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News > Old Oakhamian Stories > Balancing Conservation with Food Production

Balancing Conservation with Food Production

Andrew Brown ('82) is a farmer and environmental lawyer. He is a passionate advocate for the need to balance conservation with food production.

After studying for an Engineering Degree at Nottingham University and some time spent travelling in Australia and New Zealand, Andrew returned to the family farm in Rutland and got involved in local life. These activities have ranged from playing rugby for Oakham Town, Chairman of the Squash Club, sitting on different committees, High Sheriff of Rutland, Regional Chairman of the National Farmers Union, and even winning the stand-up comedy competition at the Leicester Comedy Festival.

What conservation schemes have you been involved in?

I’ve been involved in various different schemes since 1995. We planted a community woodland back in 2004 with the help of local Scout groups and school kids. The trees are nearly 30 foot high now!

I’ve recently become involved with a new conservation scheme, which involves putting in bird seeds, pollen and nectar and all that sort of stuff. Brilliant for the birds and the bees here. However, this involves me taking half my farm out of production. If that lost production has got to be made up by importing grain from somewhere where they’re knocking rainforests down, that’s not great. And it will be lower standards because our standards here are among the highest in the world. All you’ve done is export your conservation issues elsewhere in the world.

How do you balance the need for conservation with self-sufficiency and production?

You need to stack all your conservation measures onto the least productive parts. Take out the worst bits, such as the corners that were awkward to get into, the bits that were very wet, or had slip problems or big weed infestations. Then concentrate on growing as much as you can on the rest and incentivising us to grow as much as we can.

You don’t want to destroy your soils, because that’s your main asset. Farmers not only provide relatively cheap, at least until recently, abundant food grown to very high environmental and welfare standards, they also give you the soil, the air and the water and the view. If the land isn’t farmed, the view will change quite quickly; it will turn to scrub and brambles, and you’ll get a lot of crows and pigeons and foxes and not much else. Masses of eco systems rely utterly on farming.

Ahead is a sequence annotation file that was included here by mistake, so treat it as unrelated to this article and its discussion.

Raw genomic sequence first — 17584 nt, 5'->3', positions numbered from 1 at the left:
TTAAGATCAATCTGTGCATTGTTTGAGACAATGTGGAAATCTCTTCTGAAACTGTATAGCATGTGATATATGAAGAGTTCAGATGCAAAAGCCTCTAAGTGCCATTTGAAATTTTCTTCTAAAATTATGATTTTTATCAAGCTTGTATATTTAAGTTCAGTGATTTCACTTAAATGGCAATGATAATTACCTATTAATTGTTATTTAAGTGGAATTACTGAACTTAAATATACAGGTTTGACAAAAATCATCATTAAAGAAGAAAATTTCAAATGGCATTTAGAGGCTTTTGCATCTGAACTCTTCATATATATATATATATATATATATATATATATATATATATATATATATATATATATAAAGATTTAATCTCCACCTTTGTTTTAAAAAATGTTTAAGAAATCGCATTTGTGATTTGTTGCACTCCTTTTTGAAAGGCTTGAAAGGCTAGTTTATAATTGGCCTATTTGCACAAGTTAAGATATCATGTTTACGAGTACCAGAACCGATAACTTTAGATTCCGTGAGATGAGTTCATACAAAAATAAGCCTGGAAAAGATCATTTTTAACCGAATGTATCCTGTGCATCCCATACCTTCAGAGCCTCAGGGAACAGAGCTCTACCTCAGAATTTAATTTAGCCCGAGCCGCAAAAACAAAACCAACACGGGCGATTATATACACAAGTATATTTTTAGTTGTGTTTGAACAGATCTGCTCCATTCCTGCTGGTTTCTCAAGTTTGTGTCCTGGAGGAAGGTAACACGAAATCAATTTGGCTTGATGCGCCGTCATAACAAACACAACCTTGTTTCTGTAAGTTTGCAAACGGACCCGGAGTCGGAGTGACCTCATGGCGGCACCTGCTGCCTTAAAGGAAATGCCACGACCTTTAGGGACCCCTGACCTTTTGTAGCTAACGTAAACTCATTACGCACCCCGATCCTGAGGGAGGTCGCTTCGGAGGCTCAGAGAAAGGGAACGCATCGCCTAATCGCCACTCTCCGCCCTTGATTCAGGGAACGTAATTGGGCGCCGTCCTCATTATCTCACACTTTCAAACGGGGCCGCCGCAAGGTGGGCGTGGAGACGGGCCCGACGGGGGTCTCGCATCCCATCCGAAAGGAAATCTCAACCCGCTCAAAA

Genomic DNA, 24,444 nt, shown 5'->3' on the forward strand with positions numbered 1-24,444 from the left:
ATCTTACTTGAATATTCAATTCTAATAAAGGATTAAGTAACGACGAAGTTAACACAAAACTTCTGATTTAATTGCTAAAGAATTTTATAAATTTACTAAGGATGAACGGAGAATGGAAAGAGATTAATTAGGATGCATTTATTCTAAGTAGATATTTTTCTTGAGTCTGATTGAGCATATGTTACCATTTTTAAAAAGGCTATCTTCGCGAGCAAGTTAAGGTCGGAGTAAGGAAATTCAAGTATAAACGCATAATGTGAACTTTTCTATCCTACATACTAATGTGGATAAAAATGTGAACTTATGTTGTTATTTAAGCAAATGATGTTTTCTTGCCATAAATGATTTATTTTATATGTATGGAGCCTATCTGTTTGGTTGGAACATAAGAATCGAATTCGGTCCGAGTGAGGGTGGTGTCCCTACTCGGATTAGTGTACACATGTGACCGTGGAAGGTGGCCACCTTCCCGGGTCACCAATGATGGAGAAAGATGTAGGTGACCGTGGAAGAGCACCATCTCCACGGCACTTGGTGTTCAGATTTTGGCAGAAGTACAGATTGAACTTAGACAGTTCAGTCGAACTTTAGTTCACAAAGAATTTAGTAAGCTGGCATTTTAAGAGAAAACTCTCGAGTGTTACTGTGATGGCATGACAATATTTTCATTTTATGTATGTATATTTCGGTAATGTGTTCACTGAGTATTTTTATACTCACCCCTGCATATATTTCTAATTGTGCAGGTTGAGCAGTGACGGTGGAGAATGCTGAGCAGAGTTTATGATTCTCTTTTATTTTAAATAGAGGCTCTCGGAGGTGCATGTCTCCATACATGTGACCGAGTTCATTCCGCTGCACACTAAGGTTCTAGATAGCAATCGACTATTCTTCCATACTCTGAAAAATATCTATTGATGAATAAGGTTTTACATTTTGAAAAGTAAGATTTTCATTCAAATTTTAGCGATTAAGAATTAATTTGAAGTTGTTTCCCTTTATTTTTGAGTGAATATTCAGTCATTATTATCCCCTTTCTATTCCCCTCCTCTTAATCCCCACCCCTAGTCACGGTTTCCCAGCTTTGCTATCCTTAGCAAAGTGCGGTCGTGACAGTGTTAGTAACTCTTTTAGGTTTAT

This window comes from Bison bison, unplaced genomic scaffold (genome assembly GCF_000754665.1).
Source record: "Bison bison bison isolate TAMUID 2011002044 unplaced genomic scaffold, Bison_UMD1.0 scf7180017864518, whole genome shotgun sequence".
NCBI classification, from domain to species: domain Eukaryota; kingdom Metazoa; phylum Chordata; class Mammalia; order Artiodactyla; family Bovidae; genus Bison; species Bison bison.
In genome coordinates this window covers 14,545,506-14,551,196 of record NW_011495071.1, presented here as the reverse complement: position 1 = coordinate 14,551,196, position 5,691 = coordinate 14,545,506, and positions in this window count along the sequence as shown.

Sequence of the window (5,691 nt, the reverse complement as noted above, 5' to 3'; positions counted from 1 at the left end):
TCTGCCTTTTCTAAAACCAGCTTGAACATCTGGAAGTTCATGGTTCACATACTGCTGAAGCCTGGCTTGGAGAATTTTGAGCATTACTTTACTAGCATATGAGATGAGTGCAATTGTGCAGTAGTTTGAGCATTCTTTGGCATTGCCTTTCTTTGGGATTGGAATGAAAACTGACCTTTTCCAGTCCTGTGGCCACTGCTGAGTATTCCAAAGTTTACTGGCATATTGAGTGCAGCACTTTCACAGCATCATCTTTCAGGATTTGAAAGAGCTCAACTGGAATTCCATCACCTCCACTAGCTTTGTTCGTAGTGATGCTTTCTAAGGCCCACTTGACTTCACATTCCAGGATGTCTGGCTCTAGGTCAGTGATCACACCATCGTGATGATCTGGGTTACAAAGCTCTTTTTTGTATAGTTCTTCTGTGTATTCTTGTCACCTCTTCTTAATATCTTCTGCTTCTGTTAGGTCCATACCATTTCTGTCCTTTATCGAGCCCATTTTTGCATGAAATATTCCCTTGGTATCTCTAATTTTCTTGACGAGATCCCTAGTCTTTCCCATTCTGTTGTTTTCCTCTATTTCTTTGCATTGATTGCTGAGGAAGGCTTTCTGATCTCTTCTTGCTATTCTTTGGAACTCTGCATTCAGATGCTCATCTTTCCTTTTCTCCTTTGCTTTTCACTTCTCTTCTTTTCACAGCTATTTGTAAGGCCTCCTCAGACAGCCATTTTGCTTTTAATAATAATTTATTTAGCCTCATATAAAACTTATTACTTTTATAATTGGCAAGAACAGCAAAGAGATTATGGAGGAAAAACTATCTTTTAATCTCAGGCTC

Someone said one cow, for instance, supports three times its own weight in insects. That’s an enormous number of insects. They keep the grass down. And then certain insects like it that short and certain birds do that eat insects. It’s what’s called a trophic cascade; it’s interrelated.

Good agricultural practices and good conservation go hand-in-hand, but you’ve still got to be able to feed 70 million people.

Is it possible to have sustainable farming in this country?

Yes. if you’re extensively grazing sheep or cattle, I think that’s entirely sustainable. 70% of the farmland is farmed; of that land 70% can only grow rough grass, it’s the other 30% that grows crops. 70% of our farmland is grass, because that’s what we grow best. We’re really good at growing grass because of the maritime climate and it rains. Extensive livestock in this country, I think, is very, very sustainable, because they’re eating stuff that grows out of the ground. Humans can’t eat the grass, so the best way to utilise that grass is to put it through a third party – sheep, cattle, goats – to turn it into meat-based protein that we can then eat. What isn’t sustainable is importing meat from massive feedlots like they have in America. It’s very economical in terms of area, but there’s no ecosystem being supported by it, and everything has to be carted to and from them.

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